The measure is being rammed through by staff because they say another large corporate distribution center is looking at Patterson with tight deadlines, according to City Manager Rod Butler. The city planning commission gave its stamp of approval on the measure just one day earlier on Monday, April 7 at a special planning commission meeting.
The latest mystery project, one of several rumored to be in the works, would be a 1.5 million square foot facility in the West Patterson Business Park.
Council members, staff and the public debated the merits of the ordinance for more than an hour before passing the measure 4 to 1.
Mayor Luis Molina, Councilwoman Deborah Novelli, Councilman Dominic Farinha and Councilman Larry Buehner all voted in favor of the ordinance. Councilwoman Sheree Lustgarten was the lone dissenter. The measure will face one final hurdle Tuesday, April 15 at the regular city council meeting.
Specifically the ordinance would give the power to the city manager in conjunction with the city engineer and fire chief to perform a final sign off on final parcel project maps. A finalized map currently must be approved by the city council, which occurs generally on a consent agenda with little discussion, according to officials. Approval of a final map, which must be substantially the same as the earlier tentative map, must be approved either by staff or council by state law.
“By delegating this power to city officials, the city can create greater flexibility to expedite final map application reviews,” a staff report to the council, authored by City Planner Joel Andrews and signed by Butler, read. “As the city grows, final map approvals will become more tedious for the city council to review.”
Andrews stated in the meeting that most cities have already initiated similar plans, while Patterson lags behind, causing unneeded further delays as a project has to wait until the next city council meeting to go through the formality.
Lustgarten didn’t agree saying the added level of bureaucracy was needed as oversight and she didn’t feel comfortable ceding to the staff when errors have been made in the past on development agreements.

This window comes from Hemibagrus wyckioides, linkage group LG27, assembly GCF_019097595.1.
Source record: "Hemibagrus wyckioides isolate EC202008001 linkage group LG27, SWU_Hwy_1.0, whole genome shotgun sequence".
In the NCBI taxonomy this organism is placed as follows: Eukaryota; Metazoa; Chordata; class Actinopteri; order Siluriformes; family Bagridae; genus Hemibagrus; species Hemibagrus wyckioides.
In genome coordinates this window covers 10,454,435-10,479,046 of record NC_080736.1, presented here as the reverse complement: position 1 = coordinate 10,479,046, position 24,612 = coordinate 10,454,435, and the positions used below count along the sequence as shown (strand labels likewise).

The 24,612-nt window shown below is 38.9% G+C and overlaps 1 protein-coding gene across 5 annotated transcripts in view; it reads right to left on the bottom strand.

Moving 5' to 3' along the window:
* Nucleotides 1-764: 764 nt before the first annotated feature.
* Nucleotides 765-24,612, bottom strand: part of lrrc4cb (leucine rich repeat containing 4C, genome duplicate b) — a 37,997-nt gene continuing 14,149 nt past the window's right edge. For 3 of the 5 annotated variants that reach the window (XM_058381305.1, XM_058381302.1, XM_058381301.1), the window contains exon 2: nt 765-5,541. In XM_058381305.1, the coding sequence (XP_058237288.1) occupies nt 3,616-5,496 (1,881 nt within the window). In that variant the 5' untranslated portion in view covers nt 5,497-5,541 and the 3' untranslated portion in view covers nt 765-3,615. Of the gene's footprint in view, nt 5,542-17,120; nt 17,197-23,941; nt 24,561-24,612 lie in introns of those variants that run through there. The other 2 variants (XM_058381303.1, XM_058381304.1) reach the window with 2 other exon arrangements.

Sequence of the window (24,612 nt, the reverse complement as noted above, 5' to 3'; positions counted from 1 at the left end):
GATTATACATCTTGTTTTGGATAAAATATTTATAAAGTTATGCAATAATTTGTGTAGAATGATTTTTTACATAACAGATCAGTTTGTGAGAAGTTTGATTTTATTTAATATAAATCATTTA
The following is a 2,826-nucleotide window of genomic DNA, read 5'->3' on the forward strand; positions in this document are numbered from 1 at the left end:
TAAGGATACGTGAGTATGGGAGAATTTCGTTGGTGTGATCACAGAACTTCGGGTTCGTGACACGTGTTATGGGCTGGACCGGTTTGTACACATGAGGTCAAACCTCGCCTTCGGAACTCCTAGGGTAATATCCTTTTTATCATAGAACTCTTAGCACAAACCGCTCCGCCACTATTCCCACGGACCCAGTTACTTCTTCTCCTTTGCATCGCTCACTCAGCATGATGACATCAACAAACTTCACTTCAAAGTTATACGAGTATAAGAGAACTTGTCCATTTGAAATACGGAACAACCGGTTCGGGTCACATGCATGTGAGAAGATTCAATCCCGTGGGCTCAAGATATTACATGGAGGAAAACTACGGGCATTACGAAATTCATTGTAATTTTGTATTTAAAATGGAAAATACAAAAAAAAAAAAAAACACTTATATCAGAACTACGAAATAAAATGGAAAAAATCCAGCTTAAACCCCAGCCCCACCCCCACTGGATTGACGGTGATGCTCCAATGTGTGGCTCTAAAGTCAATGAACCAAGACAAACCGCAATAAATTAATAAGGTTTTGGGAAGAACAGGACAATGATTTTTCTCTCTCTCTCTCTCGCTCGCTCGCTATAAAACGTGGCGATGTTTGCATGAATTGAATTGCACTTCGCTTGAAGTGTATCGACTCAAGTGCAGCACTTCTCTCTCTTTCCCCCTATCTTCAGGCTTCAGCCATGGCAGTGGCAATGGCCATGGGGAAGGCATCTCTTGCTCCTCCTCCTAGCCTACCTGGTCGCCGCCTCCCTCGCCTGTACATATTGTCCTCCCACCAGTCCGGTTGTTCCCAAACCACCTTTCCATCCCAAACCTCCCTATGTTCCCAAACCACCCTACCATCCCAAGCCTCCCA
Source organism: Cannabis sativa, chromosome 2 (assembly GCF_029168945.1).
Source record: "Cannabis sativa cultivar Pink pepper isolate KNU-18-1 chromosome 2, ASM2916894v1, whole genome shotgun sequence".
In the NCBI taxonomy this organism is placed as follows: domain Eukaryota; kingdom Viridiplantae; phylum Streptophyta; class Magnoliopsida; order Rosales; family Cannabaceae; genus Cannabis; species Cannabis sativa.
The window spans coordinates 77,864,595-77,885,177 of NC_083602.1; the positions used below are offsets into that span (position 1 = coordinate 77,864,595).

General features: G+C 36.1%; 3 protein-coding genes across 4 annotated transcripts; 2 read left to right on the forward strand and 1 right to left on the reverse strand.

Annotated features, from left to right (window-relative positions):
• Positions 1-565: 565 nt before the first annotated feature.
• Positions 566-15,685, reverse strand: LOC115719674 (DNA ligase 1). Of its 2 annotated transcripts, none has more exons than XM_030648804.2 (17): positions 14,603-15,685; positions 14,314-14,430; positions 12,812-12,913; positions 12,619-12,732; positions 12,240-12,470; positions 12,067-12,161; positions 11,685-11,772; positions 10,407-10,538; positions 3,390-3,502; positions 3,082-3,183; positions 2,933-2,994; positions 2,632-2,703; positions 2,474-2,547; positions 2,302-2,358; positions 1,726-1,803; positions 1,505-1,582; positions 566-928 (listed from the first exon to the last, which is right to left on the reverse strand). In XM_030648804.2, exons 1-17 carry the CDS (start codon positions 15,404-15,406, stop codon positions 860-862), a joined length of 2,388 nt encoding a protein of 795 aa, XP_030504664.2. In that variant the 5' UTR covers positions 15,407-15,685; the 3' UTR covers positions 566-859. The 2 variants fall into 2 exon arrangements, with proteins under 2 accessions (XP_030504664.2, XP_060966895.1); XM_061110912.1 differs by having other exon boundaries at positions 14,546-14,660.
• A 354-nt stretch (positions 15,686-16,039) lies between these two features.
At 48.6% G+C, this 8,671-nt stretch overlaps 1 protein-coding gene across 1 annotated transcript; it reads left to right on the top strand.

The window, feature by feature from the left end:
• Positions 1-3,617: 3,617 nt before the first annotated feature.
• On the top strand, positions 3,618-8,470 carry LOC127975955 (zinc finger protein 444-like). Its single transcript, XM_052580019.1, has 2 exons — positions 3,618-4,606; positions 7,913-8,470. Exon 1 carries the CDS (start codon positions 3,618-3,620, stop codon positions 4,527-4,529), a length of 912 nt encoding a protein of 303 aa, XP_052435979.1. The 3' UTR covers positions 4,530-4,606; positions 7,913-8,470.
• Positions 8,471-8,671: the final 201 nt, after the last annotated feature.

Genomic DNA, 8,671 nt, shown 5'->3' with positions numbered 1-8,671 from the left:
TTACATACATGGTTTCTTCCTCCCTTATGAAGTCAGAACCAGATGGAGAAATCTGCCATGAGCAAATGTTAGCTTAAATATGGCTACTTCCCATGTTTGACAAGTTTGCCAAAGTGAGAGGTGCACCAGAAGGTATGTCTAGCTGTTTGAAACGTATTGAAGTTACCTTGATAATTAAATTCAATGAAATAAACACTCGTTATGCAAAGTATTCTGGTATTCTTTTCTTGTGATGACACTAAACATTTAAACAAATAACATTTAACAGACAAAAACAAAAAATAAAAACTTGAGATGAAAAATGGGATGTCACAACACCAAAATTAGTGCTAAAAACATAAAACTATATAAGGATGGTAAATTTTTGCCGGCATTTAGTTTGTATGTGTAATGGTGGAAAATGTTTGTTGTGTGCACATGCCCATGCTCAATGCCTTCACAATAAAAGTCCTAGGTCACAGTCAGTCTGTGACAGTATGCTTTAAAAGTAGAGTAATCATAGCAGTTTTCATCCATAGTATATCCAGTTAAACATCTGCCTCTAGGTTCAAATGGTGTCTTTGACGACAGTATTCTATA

Councilman Larry Buehner said the city needed the streamlined approval process to gain more jobs, business and revenue to the city.
“I support jobs coming to town,” Lustgarten said. “But we’re just talking about a couple of days here.”
Novelli jumped in stating the item had nothing to do with development agreements or past mistakes.
“Most of these are brought up on the consent agenda,” Novelli said. “Once it gains the signatures, we can’t legally disagree with it.”
Novelli noted the city could get sued if a map is found to be substantially the same as a tentative map, signed off by staff and not approved by the council.
Farinha said while he supported the principal of streamlining the process of approval for business projects, he wasn’t comfortable with the speed with which the ordinance was moving and stated the meeting had originally been dedicated to interview firms for a downtown development project, taking time from those firms.
Max Garcia of GDR Engineering working on the mystery project said he brought a similar proposal to city staff three years ago but was met with some resistance because the city didn’t have a a staff engineer at the time. The city hired Ken Irwin as city engineer in late 2012.
Nick Rappley can be reached at firstname.lastname@example.org or 209-568-9975.